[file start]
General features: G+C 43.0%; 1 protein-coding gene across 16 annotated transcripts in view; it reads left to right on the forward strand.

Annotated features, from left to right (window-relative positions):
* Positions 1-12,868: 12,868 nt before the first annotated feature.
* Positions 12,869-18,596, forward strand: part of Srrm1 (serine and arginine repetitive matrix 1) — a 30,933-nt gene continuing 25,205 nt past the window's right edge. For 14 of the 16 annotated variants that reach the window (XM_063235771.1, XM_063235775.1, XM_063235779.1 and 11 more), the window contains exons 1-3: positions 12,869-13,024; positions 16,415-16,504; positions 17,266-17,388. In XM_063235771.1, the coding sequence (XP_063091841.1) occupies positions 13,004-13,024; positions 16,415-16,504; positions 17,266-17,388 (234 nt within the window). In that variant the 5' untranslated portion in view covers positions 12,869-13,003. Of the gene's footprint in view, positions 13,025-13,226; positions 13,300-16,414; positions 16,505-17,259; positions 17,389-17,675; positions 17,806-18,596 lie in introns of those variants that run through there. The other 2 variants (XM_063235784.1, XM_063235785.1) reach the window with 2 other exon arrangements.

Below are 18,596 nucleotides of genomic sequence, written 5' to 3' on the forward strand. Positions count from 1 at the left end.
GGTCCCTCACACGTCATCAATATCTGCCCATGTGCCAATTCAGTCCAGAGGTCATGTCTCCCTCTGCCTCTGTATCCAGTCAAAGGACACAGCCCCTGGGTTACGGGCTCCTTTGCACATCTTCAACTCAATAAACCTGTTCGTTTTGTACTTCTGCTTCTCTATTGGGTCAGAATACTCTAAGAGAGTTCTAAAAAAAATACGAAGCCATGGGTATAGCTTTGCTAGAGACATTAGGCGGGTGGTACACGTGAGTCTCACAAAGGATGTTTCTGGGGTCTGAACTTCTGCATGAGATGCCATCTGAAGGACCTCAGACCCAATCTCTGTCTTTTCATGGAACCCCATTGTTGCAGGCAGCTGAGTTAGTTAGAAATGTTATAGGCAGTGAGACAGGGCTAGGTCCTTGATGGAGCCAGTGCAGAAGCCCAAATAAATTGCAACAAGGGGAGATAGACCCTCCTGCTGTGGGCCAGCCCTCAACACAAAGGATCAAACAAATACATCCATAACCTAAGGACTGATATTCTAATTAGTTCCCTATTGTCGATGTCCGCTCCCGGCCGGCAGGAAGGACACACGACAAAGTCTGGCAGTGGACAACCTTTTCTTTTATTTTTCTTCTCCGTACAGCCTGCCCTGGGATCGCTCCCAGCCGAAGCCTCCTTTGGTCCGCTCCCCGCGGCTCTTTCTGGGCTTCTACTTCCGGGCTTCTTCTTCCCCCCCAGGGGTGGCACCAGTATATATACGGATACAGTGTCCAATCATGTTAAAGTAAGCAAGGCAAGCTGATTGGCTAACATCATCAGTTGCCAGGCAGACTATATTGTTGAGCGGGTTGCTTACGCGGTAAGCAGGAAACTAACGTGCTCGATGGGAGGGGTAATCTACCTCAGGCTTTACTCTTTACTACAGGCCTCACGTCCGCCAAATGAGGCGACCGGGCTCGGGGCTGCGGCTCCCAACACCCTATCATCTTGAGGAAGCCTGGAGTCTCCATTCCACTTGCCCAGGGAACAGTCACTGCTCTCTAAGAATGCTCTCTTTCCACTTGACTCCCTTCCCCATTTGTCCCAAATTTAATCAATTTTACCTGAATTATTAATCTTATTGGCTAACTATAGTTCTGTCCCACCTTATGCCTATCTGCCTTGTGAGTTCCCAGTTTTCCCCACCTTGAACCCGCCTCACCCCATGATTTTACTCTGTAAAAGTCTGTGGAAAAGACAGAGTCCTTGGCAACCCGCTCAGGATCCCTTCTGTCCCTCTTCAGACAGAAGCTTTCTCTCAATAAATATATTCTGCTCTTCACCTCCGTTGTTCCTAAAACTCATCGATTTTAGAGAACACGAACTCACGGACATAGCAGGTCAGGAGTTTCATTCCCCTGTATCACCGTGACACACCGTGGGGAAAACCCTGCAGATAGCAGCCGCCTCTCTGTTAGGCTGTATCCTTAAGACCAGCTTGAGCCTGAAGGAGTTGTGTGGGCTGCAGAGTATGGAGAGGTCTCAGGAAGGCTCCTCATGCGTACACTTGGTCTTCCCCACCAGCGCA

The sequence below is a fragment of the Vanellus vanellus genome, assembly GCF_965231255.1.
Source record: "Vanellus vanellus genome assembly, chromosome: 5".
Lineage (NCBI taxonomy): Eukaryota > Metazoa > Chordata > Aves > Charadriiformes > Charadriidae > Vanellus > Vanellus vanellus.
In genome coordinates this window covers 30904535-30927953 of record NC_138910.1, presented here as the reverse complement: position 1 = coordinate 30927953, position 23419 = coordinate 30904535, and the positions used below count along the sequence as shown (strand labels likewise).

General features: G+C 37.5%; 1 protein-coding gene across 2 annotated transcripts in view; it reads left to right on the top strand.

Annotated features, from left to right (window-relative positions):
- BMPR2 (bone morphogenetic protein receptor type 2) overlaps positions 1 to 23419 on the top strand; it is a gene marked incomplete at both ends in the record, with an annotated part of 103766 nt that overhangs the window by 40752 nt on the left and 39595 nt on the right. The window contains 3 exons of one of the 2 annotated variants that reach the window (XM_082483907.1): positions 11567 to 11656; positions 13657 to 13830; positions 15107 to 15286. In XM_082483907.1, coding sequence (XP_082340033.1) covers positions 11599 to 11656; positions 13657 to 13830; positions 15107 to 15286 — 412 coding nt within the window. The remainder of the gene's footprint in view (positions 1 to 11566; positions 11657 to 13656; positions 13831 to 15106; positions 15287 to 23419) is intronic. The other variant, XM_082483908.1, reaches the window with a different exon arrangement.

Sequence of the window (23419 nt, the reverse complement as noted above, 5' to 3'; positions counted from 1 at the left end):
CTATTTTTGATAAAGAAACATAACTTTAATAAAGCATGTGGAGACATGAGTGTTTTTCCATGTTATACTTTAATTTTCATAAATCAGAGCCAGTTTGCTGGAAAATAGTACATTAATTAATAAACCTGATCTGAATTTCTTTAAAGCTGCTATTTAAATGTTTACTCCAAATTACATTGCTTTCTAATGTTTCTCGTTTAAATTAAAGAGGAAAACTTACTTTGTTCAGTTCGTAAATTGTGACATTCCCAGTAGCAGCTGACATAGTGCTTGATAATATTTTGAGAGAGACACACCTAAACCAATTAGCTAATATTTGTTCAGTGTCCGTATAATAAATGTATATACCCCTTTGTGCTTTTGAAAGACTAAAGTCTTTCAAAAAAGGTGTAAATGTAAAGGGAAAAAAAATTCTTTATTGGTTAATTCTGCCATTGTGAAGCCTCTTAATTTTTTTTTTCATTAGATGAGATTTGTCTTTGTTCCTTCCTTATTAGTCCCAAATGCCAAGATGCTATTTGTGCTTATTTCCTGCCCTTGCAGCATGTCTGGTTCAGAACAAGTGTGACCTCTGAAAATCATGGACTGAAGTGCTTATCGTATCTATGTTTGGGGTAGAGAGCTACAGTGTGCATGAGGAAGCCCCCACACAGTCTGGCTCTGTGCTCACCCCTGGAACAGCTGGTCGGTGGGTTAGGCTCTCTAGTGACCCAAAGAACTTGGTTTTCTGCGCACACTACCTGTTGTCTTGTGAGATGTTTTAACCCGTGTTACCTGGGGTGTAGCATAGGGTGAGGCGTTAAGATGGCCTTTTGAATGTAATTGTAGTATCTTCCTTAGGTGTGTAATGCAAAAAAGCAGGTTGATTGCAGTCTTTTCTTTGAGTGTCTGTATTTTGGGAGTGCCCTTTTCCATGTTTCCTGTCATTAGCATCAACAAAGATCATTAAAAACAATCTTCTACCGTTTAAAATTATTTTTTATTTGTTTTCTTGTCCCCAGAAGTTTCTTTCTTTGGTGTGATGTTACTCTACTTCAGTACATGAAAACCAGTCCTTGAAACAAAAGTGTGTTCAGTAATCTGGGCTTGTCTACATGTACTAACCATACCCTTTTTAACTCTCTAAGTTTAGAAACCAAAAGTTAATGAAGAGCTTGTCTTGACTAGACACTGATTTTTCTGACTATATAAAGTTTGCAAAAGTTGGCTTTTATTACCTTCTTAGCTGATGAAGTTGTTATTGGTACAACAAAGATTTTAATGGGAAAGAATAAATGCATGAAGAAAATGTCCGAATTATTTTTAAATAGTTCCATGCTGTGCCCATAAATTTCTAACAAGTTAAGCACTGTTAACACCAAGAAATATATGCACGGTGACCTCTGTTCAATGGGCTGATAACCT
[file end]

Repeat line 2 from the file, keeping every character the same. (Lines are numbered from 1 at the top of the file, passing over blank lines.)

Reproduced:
Annotated features, from left to right (window-relative positions):